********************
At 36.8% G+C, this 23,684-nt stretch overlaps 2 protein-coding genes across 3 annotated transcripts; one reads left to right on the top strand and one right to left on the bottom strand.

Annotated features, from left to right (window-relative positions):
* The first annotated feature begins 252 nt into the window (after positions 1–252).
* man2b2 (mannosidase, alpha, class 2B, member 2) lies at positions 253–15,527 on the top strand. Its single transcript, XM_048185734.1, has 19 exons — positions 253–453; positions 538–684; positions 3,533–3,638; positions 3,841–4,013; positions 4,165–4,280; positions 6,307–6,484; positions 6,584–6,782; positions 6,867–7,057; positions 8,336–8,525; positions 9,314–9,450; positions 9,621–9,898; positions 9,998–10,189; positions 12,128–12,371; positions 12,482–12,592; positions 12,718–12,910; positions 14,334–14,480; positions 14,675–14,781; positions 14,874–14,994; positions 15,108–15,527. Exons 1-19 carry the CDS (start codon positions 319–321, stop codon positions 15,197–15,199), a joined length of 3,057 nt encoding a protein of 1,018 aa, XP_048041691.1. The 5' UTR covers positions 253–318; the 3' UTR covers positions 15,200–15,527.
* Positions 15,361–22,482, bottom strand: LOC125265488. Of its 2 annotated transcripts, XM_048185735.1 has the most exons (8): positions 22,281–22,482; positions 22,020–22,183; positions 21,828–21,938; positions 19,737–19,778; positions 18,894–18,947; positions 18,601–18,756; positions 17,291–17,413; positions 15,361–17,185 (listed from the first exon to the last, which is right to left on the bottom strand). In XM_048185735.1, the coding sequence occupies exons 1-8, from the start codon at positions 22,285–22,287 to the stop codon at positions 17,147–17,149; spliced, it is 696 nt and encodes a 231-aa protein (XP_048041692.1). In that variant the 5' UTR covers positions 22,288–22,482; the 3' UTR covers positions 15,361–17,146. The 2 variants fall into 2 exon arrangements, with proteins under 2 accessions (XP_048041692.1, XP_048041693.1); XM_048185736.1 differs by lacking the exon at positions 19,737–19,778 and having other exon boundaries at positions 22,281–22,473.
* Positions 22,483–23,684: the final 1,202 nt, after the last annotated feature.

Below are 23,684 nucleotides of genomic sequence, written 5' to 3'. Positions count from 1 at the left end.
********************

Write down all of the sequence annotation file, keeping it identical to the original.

At 36.8% G+C, this 23,684-nt stretch overlaps 2 protein-coding genes across 3 annotated transcripts; one reads left to right on the top strand and one right to left on the bottom strand.

Annotated features, from left to right (window-relative positions):
* The first annotated feature begins 252 nt into the window (after positions 1–252).
* man2b2 (mannosidase, alpha, class 2B, member 2) lies at positions 253–15,527 on the top strand. Its single transcript, XM_048185734.1, has 19 exons — positions 253–453; positions 538–684; positions 3,533–3,638; positions 3,841–4,013; positions 4,165–4,280; positions 6,307–6,484; positions 6,584–6,782; positions 6,867–7,057; positions 8,336–8,525; positions 9,314–9,450; positions 9,621–9,898; positions 9,998–10,189; positions 12,128–12,371; positions 12,482–12,592; positions 12,718–12,910; positions 14,334–14,480; positions 14,675–14,781; positions 14,874–14,994; positions 15,108–15,527. Exons 1-19 carry the CDS (start codon positions 319–321, stop codon positions 15,197–15,199), a joined length of 3,057 nt encoding a protein of 1,018 aa, XP_048041691.1. The 5' UTR covers positions 253–318; the 3' UTR covers positions 15,200–15,527.
* Positions 15,361–22,482, bottom strand: LOC125265488. Of its 2 annotated transcripts, XM_048185735.1 has the most exons (8): positions 22,281–22,482; positions 22,020–22,183; positions 21,828–21,938; positions 19,737–19,778; positions 18,894–18,947; positions 18,601–18,756; positions 17,291–17,413; positions 15,361–17,185 (listed from the first exon to the last, which is right to left on the bottom strand). In XM_048185735.1, the coding sequence occupies exons 1-8, from the start codon at positions 22,285–22,287 to the stop codon at positions 17,147–17,149; spliced, it is 696 nt and encodes a 231-aa protein (XP_048041692.1). In that variant the 5' UTR covers positions 22,288–22,482; the 3' UTR covers positions 15,361–17,146. The 2 variants fall into 2 exon arrangements, with proteins under 2 accessions (XP_048041692.1, XP_048041693.1); XM_048185736.1 differs by lacking the exon at positions 19,737–19,778 and having other exon boundaries at positions 22,281–22,473.
* Positions 22,483–23,684: the final 1,202 nt, after the last annotated feature.

Below are 23,684 nucleotides of genomic sequence, written 5' to 3'. Positions count from 1 at the left end.